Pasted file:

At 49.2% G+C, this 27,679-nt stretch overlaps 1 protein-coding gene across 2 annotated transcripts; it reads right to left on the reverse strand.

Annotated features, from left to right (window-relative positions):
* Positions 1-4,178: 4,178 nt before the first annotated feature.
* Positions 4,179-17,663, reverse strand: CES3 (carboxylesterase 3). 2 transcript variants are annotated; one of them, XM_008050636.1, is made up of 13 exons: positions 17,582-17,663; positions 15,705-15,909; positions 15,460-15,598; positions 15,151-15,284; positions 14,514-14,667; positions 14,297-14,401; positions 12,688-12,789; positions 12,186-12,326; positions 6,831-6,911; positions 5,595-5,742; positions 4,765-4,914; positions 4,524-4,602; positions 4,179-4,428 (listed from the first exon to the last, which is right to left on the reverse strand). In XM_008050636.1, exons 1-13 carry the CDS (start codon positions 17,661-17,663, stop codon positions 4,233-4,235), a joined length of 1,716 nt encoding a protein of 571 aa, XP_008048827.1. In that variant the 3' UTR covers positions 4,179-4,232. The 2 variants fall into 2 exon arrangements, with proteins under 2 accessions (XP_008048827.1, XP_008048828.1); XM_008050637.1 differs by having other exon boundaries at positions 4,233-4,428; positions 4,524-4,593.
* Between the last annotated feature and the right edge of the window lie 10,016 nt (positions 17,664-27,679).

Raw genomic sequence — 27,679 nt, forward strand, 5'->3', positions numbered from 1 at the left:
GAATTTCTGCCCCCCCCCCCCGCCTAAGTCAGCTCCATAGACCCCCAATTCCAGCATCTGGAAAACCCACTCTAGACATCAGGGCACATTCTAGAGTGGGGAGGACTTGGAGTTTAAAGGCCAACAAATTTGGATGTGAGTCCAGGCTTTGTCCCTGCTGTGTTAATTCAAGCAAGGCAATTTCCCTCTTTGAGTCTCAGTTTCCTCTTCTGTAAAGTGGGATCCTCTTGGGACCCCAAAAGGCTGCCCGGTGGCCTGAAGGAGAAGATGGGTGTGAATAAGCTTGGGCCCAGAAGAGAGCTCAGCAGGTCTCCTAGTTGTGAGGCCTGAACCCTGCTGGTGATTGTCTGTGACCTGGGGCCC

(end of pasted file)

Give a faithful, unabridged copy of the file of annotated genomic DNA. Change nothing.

At 49.2% G+C, this 27,679-nt stretch overlaps 1 protein-coding gene across 2 annotated transcripts; it reads right to left on the reverse strand.

Annotated features, from left to right (window-relative positions):
* Positions 1-4,178: 4,178 nt before the first annotated feature.
* Positions 4,179-17,663, reverse strand: CES3 (carboxylesterase 3). 2 transcript variants are annotated; one of them, XM_008050636.1, is made up of 13 exons: positions 17,582-17,663; positions 15,705-15,909; positions 15,460-15,598; positions 15,151-15,284; positions 14,514-14,667; positions 14,297-14,401; positions 12,688-12,789; positions 12,186-12,326; positions 6,831-6,911; positions 5,595-5,742; positions 4,765-4,914; positions 4,524-4,602; positions 4,179-4,428 (listed from the first exon to the last, which is right to left on the reverse strand). In XM_008050636.1, exons 1-13 carry the CDS (start codon positions 17,661-17,663, stop codon positions 4,233-4,235), a joined length of 1,716 nt encoding a protein of 571 aa, XP_008048827.1. In that variant the 3' UTR covers positions 4,179-4,232. The 2 variants fall into 2 exon arrangements, with proteins under 2 accessions (XP_008048827.1, XP_008048828.1); XM_008050637.1 differs by having other exon boundaries at positions 4,233-4,428; positions 4,524-4,593.
* Between the last annotated feature and the right edge of the window lie 10,016 nt (positions 17,664-27,679).

Raw genomic sequence — 27,679 nt, forward strand, 5'->3', positions numbered from 1 at the left:
GAATTTCTGCCCCCCCCCCCCGCCTAAGTCAGCTCCATAGACCCCCAATTCCAGCATCTGGAAAACCCACTCTAGACATCAGGGCACATTCTAGAGTGGGGAGGACTTGGAGTTTAAAGGCCAACAAATTTGGATGTGAGTCCAGGCTTTGTCCCTGCTGTGTTAATTCAAGCAAGGCAATTTCCCTCTTTGAGTCTCAGTTTCCTCTTCTGTAAAGTGGGATCCTCTTGGGACCCCAAAAGGCTGCCCGGTGGCCTGAAGGAGAAGATGGGTGTGAATAAGCTTGGGCCCAGAAGAGAGCTCAGCAGGTCTCCTAGTTGTGAGGCCTGAACCCTGCTGGTGATTGTCTGTGACCTGGGGCCC